It's about a time obsessive Earl whose entire schedule is thrown out of whack by the disappearance of his brother (Thomas) who has recently returned from the war. With his neighbor's daughter, who can't draw two stick figures, he is off to London to locate the last person seen with Thomas. Along the way, they end up chasing a band of gypsies and falling in love.

As for me, last year I had completed my first novel, "Sons of Sivadia" and started on the second book in the series. I still wasn't satisfied with book one and began taking online classes to improve my writing. The more classes I took, the more I realized why I never felt book one was ready to submit. It needed help, and the best way to do that was learning more about my craft. By learning to become a better writer, I'm feeling confident enough to start the submission process over again. Is it good enough for a publisher to say "YES"? Only time will tell. As for book two, it's about three-fourths completed, and the writing was way easier this time. Because this time, my confidence soared with new found knowledge. So, I will continue to take classes, and I will continue on my writing journey. To read the blurb for "Sons of Sivadia" hit the button above our blog title.  



While we've all grown as writers during the last year, co-blogger Debbie Herbert's journey has changed most of all. Last April Debbie had just received a two book deal from Harlequin Nocturne for her "Dark Seas" Series. After the release of "Siren's Secret" last October, Harlequin extended it to three, instead of two books. The second book "Siren's Treasure" is set to release in October of this year. And the third book "Siren's Call' is scheduled to release in 2015. If you're ready for a great mermaid adventure, you can follow the link and be reading Siren's Secret within minutes. http://goo.go/cdgxFT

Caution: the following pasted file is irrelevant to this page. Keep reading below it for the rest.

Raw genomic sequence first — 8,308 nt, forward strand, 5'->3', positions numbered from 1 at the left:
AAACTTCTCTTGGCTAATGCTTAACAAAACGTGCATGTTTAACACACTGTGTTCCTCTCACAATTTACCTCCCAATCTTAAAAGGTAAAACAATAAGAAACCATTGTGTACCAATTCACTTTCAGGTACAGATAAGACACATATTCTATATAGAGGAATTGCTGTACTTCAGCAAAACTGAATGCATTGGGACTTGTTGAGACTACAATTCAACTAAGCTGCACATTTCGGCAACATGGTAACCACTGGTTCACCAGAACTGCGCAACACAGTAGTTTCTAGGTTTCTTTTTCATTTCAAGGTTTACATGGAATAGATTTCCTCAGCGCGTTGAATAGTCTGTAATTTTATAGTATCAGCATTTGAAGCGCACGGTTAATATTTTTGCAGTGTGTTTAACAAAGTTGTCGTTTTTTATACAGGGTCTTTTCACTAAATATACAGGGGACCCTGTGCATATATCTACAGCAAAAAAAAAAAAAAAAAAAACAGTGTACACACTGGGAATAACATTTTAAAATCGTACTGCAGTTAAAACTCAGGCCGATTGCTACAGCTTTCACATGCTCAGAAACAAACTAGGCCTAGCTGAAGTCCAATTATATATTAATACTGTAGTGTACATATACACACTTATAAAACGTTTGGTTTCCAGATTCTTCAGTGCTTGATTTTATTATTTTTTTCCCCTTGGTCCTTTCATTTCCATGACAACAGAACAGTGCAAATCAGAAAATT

To wet you appetite here's the blurb, followed by Debbie's gorgeous cover.

In Debbie Herbert's debut novel, there are two secrets, each one with a deadly consequence…

Shelly Connors's worlds—on land and in the sea—are turned upside down when an evening swim turns into a nightmare. On a sweltering night deep in the bayou, the mystical mermaid witnesses a horrifying act. With a monstrous killer now hot on her trail, her life and the lives of her kin are in jeopardy.

Terrified of becoming the next victim, Shelly has no choice but to turn to Sheriff Tillman Angier. Tillman has had his intense gray eyes on the sultry honey-haired beauty for a while. The feelings are mutual…and impossible to ignore. But he's determined to solve the murders, and he knows Shelly's hiding something. Can she trust him with her deepest secret?